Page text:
NEW DELHI – In a significant development, the authorities in India have disclosed the government’s decision to abolish the Free Movement Regime (FMR) with Myanmar.
The announcement was made by the Minister of Home Affairs, Amit Shah on Thursday, aimed at ensuring the internal security of the country.
This decision follows the recent declaration by the Home Minister regarding the fortification of the 1,643-km (1,020 mile) border through fencing. Presently, individuals residing within a 16-km (10 mile) radius on both sides of the border enjoy visa-free movement.
However, concerns over communal tensions spreading into Indian Territories due to the influx of civilians and troops fleeing Myanmar since the military coup in 2021 prompted the Indian government to reassess the existing policy. The situation has been particularly tense in Manipur, where ethnic conflicts have escalated, exacerbated by the porous international border facilitating movements of armed groups. The ongoing civil war-like situation has posed significant challenges for the region’s stability. While the decision to scrap the Free Movement Regime requires notification to Myanmar, immediate suspension is anticipated.
The Myanmar junta’s response to this development remains awaited, as the military rulers continue to grapple with a pro-democracy rebellion within their borders, resulting in a prolonged state of emergency.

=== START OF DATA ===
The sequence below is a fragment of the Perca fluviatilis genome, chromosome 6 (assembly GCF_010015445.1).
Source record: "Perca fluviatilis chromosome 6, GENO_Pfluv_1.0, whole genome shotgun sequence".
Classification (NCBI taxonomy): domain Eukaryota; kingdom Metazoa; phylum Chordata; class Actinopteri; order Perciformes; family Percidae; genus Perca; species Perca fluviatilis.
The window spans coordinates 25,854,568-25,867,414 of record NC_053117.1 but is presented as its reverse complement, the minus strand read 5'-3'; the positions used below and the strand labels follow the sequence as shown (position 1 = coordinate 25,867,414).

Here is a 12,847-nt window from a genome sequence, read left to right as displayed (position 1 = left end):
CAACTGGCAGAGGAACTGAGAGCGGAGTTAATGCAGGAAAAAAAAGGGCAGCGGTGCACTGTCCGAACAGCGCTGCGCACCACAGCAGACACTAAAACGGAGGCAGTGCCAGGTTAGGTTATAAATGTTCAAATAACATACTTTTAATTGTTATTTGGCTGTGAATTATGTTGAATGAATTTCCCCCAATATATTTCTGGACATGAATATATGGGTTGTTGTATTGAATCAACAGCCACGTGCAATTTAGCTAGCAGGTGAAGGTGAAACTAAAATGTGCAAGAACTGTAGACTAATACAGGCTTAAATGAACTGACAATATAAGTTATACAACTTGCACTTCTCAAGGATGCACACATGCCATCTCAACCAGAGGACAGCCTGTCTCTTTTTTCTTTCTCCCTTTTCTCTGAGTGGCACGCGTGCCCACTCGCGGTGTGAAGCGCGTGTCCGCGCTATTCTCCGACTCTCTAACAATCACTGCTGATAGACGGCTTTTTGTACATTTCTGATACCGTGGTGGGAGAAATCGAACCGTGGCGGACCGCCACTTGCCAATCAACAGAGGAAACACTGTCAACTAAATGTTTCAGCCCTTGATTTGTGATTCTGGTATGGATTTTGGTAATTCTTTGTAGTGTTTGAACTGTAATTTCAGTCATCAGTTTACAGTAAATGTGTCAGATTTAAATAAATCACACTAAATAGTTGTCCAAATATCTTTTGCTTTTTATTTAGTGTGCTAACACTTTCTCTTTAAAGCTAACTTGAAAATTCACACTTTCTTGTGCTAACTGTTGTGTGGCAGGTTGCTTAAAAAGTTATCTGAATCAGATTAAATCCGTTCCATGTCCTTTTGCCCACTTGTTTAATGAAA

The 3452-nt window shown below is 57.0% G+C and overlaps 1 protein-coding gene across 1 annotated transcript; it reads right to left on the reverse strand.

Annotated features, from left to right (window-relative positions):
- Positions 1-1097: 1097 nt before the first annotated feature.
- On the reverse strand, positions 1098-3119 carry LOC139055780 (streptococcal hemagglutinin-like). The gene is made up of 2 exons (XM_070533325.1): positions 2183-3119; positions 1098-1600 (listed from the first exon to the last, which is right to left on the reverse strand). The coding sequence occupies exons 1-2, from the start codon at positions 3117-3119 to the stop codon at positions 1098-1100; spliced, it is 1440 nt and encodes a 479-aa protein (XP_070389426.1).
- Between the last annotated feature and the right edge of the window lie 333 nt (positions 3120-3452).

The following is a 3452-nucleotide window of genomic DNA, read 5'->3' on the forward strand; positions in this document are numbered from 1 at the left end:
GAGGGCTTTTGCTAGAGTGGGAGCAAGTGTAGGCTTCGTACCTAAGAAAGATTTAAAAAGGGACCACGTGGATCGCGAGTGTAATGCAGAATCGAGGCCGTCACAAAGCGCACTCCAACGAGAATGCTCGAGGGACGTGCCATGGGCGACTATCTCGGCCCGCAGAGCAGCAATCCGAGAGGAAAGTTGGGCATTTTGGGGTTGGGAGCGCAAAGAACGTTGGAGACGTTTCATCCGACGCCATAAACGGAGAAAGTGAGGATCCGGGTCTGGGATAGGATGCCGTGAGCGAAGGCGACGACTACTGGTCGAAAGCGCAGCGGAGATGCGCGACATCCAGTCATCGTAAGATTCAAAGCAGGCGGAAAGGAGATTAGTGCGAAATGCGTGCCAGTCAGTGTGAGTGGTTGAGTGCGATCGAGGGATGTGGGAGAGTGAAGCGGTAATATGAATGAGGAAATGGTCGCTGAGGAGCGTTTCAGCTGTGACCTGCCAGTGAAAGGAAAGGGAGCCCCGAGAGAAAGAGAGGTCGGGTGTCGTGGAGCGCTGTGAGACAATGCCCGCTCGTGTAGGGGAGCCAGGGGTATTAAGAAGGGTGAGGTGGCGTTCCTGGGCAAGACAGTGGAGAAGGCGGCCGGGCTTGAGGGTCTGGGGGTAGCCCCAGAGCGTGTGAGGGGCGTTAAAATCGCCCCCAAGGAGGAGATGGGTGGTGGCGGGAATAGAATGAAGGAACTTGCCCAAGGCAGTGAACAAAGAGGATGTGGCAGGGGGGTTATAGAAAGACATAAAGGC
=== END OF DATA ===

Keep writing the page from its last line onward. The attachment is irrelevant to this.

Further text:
India has also issued an advisory, urging its citizens in Myanmar’s border Rakhine state to evacuate promptly, citing escalating security concerns and severe disruptions in essential services.
Furthermore, the influx of Myanmar troops seeking refuge in India and the escalation of violence near the border have further heightened tensions. With rebels gaining control of border towns, the humanitarian crisis shows no signs of abating, with thousands fleeing into Indian territories seeking safety.
As the situation unfolds, both India and Myanmar are poised to navigate through complex security challenges, with implications extending beyond their borders.
India is the seventh-largest country by land area, boasts a diverse population exceeding 1.3 billion. Renowned for its iconic landmarks like the Taj Mahal and diverse landscapes including the Himalayas and Kerala’s backwaters, India captivates visitors with its rich cultural heritage.
On the other hand, Myanmar, with a population over 54 million, features stunning attractions like the ancient city of Bagan and the serene Inle Lake. It’s known for its rich cultural heritage and diverse landscapes, including lush forests and pristine beaches.